I have a very special friend, someone I can talk to about anything. He's decided for purposes of this narrative he would like to be called "Vlad." Personally, I think that's kind of a silly choice, but I would ask that you honor his wishes and visualize him as whatever sort of person the name Vlad conjures in your mind.
Here's something I've heard Vlad say in one way or another many times over the years:
I don't get not having a foreskin. How do you not have a foreskin? If I didn't have a foreskin, I don't think I could ride a bike. I don't think I could run or play sports. It would be like not having an eyelid.
And I always tell him, yes, that's exactly what it's like. That's exactly what it is. Being circumcised means not having a protective membrane on a part of your anatomy that evolved with a protective membrane.
But if the only life you've ever known is a life without the protective membrane, you learn to make all kinds of accommodations for your unprotected, easily irritated body part. That's just how life works for you. You don't think to yourself, "Boy, all these activities I enjoy sure would be easier if I didn’t have to keep thinking up new ways to compensate for my missing membrane."
No, you make adjustments without ever thinking about it. I put a lot of energy into making adjustments when I was growing up. I didn't know that's what I was doing, but that's what I was doing, making adjustments.
"Now wait a minute," I hear you say. "What do you mean you didn't know that's what you were doing? I thought you said you knew all about foreskins. What about your friends who had foreskins? What about the Everything You Ever Wanted to Know book for teenagers? What about the animated NASA penis?"
Well, those experiences didn't teach me anything about a foreskin's function. When I was a teenager, the only thing I knew about foreskins was, if you were circumcised, you didn't have one.
So when my penis felt irritated from all the friction resultant from all the normal boy activities I used to do—running, hiking, playing baseball, riding a bike—it never occurred to me that the irritation was a result of being circumcised. I thought I just hadn't found the right kind of underwear yet. I'd say to myself, "My underwear's not working out for me. I need to try something different. Tighter this time. I need to go tighter."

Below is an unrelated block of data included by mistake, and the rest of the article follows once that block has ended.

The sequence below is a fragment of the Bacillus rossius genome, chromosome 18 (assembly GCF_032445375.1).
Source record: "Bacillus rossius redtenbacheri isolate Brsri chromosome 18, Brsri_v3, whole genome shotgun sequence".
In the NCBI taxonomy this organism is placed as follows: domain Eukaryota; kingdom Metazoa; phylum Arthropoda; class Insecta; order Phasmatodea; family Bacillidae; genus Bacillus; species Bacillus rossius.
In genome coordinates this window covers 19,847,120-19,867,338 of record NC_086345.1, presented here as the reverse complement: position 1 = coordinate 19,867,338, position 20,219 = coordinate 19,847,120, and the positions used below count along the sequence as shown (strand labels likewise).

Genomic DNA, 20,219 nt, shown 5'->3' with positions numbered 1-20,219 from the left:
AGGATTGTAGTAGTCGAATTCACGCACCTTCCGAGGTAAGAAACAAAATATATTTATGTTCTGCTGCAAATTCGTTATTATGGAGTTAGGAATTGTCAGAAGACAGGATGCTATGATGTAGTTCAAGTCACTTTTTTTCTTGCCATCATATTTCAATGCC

By the time I was 16, I was wearing the tightest underwear you ever saw in your life. I would always buy the smallest size jockey shorts I could fit into without cutting off the circulation to my legs. The idea was to keep my penis locked in place, completely immobile, because if my penis didn't move, there wouldn't be any friction, and if there wasn't any friction, my penis wouldn't chafe against my underwear.
But after ten or twelve trips through the washer machine, my jockey shorts would start loosening up, and I'd end up wearing loose underwear again. Then as I walked, ran, rode my bike or played baseball, my penis would move around in all the ways made predictable by the laws of Newtonian physics. My penis would chafe, and sometimes the glans, the part of my penis that would have been covered by a foreskin if I hadn't been circumcised, would bleed.
A few times my penis bled that way, and I didn't know about it until I took off my underwear, at which point I felt the coagulated blood tear away from my penis, taking who knows how many layers of skin cells with it.
What did that feel like? There are so many different kinds of pain in the world, and it's hard to convey how a particular kind of pain feels, isn't it? But let me try. When you were a kid did you ever fall off your bike and plant your face or your hands on asphalt or gravel? Imagine if instead of your face or your hands it was your genitals. It felt like that.